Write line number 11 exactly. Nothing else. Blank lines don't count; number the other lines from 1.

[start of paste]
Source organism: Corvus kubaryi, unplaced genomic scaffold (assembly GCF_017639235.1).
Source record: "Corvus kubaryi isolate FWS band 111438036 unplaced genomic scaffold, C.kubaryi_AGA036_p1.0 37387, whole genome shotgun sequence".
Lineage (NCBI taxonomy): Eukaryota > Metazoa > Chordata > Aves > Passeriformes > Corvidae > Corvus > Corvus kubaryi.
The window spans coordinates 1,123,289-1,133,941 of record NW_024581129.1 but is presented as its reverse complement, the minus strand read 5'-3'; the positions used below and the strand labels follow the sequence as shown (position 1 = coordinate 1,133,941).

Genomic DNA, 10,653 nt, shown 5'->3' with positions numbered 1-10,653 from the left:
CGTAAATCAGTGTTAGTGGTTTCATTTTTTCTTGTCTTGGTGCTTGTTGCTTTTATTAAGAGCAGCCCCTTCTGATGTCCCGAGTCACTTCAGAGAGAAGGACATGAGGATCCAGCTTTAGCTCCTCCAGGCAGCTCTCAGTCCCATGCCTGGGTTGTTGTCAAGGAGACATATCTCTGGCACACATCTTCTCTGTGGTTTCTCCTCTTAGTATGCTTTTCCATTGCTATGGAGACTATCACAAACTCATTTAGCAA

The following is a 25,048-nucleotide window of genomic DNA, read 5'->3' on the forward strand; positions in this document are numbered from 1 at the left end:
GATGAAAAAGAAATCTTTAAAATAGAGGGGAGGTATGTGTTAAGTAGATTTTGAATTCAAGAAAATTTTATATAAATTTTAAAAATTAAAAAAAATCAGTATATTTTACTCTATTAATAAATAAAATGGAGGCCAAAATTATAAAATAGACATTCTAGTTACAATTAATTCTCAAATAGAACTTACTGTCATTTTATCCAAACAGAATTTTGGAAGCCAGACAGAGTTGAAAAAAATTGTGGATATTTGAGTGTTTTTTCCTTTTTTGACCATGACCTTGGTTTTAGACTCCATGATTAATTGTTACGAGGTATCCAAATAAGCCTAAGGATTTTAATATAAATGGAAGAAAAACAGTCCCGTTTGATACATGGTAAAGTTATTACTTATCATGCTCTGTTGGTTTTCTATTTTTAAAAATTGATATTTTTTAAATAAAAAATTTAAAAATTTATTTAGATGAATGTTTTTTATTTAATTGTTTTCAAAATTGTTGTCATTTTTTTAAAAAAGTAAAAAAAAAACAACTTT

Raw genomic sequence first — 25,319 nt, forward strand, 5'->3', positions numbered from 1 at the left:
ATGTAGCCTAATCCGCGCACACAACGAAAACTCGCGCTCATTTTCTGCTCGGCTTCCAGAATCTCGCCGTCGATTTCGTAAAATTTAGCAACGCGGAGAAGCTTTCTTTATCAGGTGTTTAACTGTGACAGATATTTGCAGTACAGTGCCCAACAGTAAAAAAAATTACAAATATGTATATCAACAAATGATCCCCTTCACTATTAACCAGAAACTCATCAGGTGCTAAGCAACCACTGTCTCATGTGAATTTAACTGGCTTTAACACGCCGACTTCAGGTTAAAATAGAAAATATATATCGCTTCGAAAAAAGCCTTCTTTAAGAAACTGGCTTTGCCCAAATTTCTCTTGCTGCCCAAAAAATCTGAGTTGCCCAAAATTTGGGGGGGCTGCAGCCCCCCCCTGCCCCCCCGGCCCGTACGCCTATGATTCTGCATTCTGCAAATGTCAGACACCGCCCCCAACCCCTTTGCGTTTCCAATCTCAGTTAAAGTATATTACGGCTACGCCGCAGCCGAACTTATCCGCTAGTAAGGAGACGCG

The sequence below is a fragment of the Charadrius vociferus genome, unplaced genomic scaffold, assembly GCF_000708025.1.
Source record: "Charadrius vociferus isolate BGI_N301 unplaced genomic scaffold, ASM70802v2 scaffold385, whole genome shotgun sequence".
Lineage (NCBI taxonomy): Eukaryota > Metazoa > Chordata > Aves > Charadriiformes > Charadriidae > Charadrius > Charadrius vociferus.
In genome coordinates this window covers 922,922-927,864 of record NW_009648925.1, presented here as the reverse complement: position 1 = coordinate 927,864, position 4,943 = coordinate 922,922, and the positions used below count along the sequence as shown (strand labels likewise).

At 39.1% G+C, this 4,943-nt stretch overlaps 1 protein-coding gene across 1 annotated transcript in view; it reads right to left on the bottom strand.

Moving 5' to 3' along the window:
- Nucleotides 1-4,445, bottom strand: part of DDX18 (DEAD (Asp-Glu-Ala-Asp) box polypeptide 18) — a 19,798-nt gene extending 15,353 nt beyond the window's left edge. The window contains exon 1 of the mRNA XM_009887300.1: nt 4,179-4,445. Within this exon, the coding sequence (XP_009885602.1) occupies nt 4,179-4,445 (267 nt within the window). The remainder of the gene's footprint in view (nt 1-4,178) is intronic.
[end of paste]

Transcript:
The sequence below is a fragment of the Charadrius vociferus genome, unplaced genomic scaffold, assembly GCF_000708025.1.